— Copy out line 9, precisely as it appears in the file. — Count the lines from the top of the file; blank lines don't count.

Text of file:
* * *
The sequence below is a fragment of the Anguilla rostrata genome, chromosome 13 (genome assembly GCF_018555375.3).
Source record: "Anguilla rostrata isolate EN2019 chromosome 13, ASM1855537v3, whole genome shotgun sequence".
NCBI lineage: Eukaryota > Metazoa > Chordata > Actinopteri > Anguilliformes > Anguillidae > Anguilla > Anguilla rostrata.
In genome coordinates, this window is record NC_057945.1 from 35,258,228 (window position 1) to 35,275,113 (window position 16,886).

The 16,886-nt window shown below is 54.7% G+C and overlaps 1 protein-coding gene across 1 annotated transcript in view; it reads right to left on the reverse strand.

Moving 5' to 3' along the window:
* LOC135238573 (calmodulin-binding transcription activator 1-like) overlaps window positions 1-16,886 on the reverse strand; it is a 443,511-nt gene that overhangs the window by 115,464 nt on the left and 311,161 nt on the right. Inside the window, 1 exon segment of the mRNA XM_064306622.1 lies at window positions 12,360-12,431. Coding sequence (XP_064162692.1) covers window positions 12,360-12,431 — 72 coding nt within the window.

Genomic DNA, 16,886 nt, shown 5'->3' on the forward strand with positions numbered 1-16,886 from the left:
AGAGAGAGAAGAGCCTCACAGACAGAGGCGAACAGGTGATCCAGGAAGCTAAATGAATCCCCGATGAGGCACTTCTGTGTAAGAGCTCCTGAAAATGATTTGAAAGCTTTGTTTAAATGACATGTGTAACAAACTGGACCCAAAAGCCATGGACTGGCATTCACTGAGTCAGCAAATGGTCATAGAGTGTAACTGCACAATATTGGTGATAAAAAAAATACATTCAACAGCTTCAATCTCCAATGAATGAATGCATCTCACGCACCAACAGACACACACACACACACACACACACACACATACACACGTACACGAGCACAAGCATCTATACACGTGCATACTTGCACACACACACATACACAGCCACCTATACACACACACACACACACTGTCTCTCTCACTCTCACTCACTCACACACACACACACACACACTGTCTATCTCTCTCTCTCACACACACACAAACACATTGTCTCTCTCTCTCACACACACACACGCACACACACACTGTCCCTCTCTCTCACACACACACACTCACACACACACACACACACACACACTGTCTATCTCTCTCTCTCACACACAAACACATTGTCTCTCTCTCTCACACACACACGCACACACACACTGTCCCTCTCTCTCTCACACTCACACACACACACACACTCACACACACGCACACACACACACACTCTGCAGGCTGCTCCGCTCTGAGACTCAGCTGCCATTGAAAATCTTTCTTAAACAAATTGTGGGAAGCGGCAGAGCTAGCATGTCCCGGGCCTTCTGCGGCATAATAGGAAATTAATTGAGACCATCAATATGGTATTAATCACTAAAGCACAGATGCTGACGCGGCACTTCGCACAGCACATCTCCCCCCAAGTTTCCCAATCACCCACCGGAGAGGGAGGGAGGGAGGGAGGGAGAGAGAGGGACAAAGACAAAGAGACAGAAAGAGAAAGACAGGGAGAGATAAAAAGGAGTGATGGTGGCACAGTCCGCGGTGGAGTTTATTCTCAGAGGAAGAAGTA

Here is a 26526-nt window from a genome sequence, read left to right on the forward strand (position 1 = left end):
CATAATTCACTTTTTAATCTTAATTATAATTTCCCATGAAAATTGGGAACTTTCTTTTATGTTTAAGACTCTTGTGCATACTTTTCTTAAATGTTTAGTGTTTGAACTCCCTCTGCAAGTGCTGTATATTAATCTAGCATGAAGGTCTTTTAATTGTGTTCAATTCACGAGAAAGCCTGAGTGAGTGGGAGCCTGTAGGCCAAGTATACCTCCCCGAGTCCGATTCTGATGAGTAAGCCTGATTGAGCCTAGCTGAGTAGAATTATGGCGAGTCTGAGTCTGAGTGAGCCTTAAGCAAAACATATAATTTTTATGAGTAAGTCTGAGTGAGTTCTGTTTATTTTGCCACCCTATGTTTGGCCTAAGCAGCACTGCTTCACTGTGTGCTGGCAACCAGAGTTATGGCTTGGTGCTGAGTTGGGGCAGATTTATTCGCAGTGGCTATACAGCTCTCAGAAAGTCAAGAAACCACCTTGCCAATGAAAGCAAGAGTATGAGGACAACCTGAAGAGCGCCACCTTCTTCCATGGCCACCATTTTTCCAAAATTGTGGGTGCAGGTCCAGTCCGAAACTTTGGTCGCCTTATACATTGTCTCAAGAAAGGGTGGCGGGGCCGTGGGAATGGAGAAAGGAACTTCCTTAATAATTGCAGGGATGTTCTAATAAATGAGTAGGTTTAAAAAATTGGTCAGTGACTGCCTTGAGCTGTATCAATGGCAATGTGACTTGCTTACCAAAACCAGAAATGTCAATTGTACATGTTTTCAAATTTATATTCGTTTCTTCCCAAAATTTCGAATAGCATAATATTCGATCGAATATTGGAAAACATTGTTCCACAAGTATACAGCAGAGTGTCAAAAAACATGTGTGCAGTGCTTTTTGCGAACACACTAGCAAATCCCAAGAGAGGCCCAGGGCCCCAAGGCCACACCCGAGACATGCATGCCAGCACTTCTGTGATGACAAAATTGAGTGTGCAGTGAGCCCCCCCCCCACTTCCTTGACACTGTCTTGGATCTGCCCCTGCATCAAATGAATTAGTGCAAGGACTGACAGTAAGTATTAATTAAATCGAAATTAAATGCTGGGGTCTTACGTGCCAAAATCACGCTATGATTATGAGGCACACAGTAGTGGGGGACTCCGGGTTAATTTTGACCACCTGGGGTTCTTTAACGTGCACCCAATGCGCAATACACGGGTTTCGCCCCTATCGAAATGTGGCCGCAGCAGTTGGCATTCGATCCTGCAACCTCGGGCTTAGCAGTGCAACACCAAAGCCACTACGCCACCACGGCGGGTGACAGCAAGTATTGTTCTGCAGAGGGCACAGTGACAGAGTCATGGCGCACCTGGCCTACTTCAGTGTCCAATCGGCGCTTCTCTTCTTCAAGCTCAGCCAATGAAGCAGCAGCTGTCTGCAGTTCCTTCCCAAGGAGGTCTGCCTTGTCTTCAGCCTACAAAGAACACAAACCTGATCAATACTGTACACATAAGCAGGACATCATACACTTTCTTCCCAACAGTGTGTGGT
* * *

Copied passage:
AGAGAGAGAAGAGCCTCACAGACAGAGGCGAACAGGTGATCCAGGAAGCTAAATGAATCCCCGATGAGGCACTTCTGTGTAAGAGCTCCTGAAAATGATTTGAAAGCTTTGTTTAAATGACATGTGTAACAAACTGGACCCAAAAGCCATGGACTGGCATTCACTGAGTCAGCAAATGGTCATAGAGTGTAACTGCACAATATTGGTGATAAAAAAAATACATTCAACAGCTTCAATCTCCAATGAATGAATGCATCTCACGCACCAACAGACACACACACACACACACACACACACACATACACACGTACACGAGCACAAGCATCTATACACGTGCATACTTGCACACACACACATACACAGCCACCTATACACACACACACACACACTGTCTCTCTCACTCTCACTCACTCACACACACACACACACACACTGTCTATCTCTCTCTCTCACACACACACAAACACATTGTCTCTCTCTCTCACACACACACACGCACACACACACTGTCCCTCTCTCTCACACACACACACTCACACACACACACACACACACACACTGTCTATCTCTCTCTCTCACACACAAACACATTGTCTCTCTCTCTCACACACACACGCACACACACACTGTCCCTCTCTCTCTCACACTCACACACACACACACACTCACACACACGCACACACACACACACTCTGCAGGCTGCTCCGCTCTGAGACTCAGCTGCCATTGAAAATCTTTCTTAAACAAATTGTGGGAAGCGGCAGAGCTAGCATGTCCCGGGCCTTCTGCGGCATAATAGGAAATTAATTGAGACCATCAATATGGTATTAATCACTAAAGCACAGATGCTGACGCGGCACTTCGCACAGCACATCTCCCCCCAAGTTTCCCAATCACCCACCGGAGAGGGAGGGAGGGAGGGAGGGAGAGAGAGGGACAAAGACAAAGAGACAGAAAGAGAAAGACAGGGAGAGATAAAAAGGAGTGATGGTGGCACAGTCCGCGGTGGAGTTTATTCTCAGAGGAAGAAGTA